South Korea’s ‘kimchi deficit’ hits record high

South Korea imported more than 275,000 tons of kimchi last year, 99 percent of it from China, and exported just over 24,000 tons. (AFP)
Updated 17 January 2018
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South Korea’s ‘kimchi deficit’ hits record high

SEOUL: South Korea’s trade deficit in kimchi, its proud traditional side dish of fermented cabbage, reached an all-time high last year as low-priced Chinese imports flooded the market, statistics showed Wednesday.
The spicy foodstuff is emblematic of Korean cuisine and accompanies almost every meal served in the country, whatever its culinary origins, with kimchi-making still an important annual ritual for many families.
But the commercial market has been deluged by Chinese producers in recent years, resulting in what has been dubbed the “kimchi deficit.”
South Korea imported more than 275,000 tons of kimchi last year, 99 percent of it from China, the Korea Customs Service (KCS) said, and exported just over 24,000 tons.
The deficit stood at $47.3 million by value, up 11 percent year-on-year and the largest since the KCS began tracking the data in 2000.
Price is a major factor in the trade, with imports costing just $0.50 per kilogram in 2016 according to Korea Agro-Fisheries & Food Trade Corp., while exports — primarily destined for Japan — averaged $3.36 per kilogram.
According to South Korea’s World Institute of Kimchi, 89.9 percent of the kimchi purchased by South Korean restaurants in 2016 was imported from China.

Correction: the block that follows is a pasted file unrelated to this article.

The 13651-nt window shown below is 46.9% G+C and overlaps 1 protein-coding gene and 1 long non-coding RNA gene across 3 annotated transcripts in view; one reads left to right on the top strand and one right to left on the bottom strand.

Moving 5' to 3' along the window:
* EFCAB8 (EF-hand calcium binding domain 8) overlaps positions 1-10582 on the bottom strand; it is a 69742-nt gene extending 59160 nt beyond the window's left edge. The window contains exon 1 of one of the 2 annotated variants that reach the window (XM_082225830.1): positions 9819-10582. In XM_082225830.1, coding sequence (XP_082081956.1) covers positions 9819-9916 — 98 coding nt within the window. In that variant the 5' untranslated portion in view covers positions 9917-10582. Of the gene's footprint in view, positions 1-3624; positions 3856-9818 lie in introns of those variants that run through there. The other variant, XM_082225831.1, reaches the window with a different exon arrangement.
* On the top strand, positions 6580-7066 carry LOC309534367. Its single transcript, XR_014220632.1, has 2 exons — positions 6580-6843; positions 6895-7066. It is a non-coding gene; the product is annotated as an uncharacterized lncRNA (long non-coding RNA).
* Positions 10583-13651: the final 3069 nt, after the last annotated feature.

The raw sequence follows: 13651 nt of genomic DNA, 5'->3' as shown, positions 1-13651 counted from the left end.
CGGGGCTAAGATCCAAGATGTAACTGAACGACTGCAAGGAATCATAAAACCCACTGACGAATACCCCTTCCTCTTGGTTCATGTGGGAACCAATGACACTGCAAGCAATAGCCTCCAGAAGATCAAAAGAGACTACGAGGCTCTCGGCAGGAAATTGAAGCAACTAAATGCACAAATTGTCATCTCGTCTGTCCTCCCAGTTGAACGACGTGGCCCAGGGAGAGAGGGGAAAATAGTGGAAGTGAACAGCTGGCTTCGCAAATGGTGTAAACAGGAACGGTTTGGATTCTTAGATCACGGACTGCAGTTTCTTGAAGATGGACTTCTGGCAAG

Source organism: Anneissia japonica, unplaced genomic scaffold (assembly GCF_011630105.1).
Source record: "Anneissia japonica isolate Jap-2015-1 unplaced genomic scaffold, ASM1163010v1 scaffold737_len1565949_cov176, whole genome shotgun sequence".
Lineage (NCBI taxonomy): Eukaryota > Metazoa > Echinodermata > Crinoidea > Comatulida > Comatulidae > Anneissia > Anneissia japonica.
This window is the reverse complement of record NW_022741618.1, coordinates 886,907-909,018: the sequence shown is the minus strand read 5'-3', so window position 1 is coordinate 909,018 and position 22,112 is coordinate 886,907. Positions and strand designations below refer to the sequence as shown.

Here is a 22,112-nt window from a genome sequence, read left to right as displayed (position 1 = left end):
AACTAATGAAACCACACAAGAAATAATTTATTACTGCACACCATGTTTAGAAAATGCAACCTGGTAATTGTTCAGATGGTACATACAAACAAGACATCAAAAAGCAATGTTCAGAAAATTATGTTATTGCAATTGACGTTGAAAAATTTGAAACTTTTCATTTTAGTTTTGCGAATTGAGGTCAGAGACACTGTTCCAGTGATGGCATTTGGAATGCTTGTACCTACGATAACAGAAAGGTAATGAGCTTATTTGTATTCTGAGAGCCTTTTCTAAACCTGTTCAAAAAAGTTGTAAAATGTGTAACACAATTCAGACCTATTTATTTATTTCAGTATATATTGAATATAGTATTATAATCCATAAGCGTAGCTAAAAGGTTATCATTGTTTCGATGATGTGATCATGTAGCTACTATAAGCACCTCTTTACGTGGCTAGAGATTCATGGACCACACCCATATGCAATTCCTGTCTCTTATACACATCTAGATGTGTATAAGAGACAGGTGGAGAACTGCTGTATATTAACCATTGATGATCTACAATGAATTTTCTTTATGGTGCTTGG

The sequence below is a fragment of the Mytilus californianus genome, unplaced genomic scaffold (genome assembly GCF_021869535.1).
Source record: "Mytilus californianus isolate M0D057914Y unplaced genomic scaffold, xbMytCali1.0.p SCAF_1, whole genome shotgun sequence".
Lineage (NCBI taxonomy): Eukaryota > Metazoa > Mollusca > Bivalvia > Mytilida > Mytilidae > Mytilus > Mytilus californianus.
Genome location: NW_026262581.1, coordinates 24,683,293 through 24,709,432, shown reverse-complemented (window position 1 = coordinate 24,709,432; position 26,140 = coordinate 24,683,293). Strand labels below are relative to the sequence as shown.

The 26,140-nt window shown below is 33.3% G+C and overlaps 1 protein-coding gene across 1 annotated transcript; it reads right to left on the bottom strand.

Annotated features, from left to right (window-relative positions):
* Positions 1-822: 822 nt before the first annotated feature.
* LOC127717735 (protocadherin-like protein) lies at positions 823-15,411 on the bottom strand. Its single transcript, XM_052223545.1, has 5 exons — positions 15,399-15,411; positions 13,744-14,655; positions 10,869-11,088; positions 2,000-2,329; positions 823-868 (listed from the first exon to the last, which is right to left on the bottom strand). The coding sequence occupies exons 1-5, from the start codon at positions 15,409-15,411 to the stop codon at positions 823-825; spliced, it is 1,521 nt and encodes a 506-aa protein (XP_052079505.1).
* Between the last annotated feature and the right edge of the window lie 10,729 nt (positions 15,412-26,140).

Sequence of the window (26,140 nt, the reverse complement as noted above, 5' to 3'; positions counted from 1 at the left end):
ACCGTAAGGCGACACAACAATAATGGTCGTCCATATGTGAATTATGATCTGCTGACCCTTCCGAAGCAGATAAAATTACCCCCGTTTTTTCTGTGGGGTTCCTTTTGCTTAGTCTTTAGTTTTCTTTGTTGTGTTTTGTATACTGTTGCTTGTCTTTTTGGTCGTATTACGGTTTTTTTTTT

The kimchi trade first went into deficit in 2006, triggering soul-searching and a headline-grabbing scandal.
UNESCO inscribed South Korean kimchi on its intangible cultural heritage list in 2013, saying: “It forms an essential part of Korean meals, transcending class and regional differences.
Kimchi-making “reaffirms Korean identity and is an excellent opportunity for strengthening family cooperation,” it added, and a reminder that human communities need to live in harmony with nature.
There are regional differences in the product, UNESCO added, and the specific methods and ingredients are considered an important family heritage, typically transmitted from a mother-in-law to her newly married daughter-in-law.


Canada acquires rare book previously owned by Adolf Hitler

Updated 24 January 2019
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Canada acquires rare book previously owned by Adolf Hitler

  • The book details certain cities' population statistics along with organizations and media outlets key at the time to North America's Jewish communities
  • The bookplate bears an eagle, and swastika, and the words "Ex Libris Adolf Hitler," indicating it was part of his personal library

OTTAWA: Library and Archives Canada announced Wednesday it had acquired a rare 1944 book that once belonged to Adolf Hitler.
Written in German, "Statistics, Media, and Organizations of Jewry in the United States and Canada" is a 137-page report produced in 1944 by Heinz Kloss, a famed German linguist who had contact with US Nazi sympathizers.
The book details certain cities' population statistics along with organizations and media outlets key at the time to North America's Jewish communities, Library and Archives Canada said in a statement.
"This work hints at the story of what might have happened in Canada had the Allies lost World War II. It also demonstrates that the Holocaust was not a purely European event, but rather an operation that was stopped before it reached North America," it added.
The bookplate bears an eagle, and swastika, and the words "Ex Libris Adolf Hitler," indicating it was part of his personal library.
"It is fundamental ... to acquire, preserve and make available documents no matter how controversial or contentious they could be," said Guy Berthiaume, Librarian and Archivist of Canada.
Hitler was an avid reader with a collection reportedly containing 6,000 to 16,000 titles.
Library and Archives Canada said the book was likely brought back to the US as a souvenir of war, as in spring 1945 American soldiers took thousands of books from the Nazi leader's second home near Berchtesgaden, in the German Alps.
The institution added it acquired the book from a reputable Judaica dealer, who obtained it as part of a collection owned by a Holocaust survivor.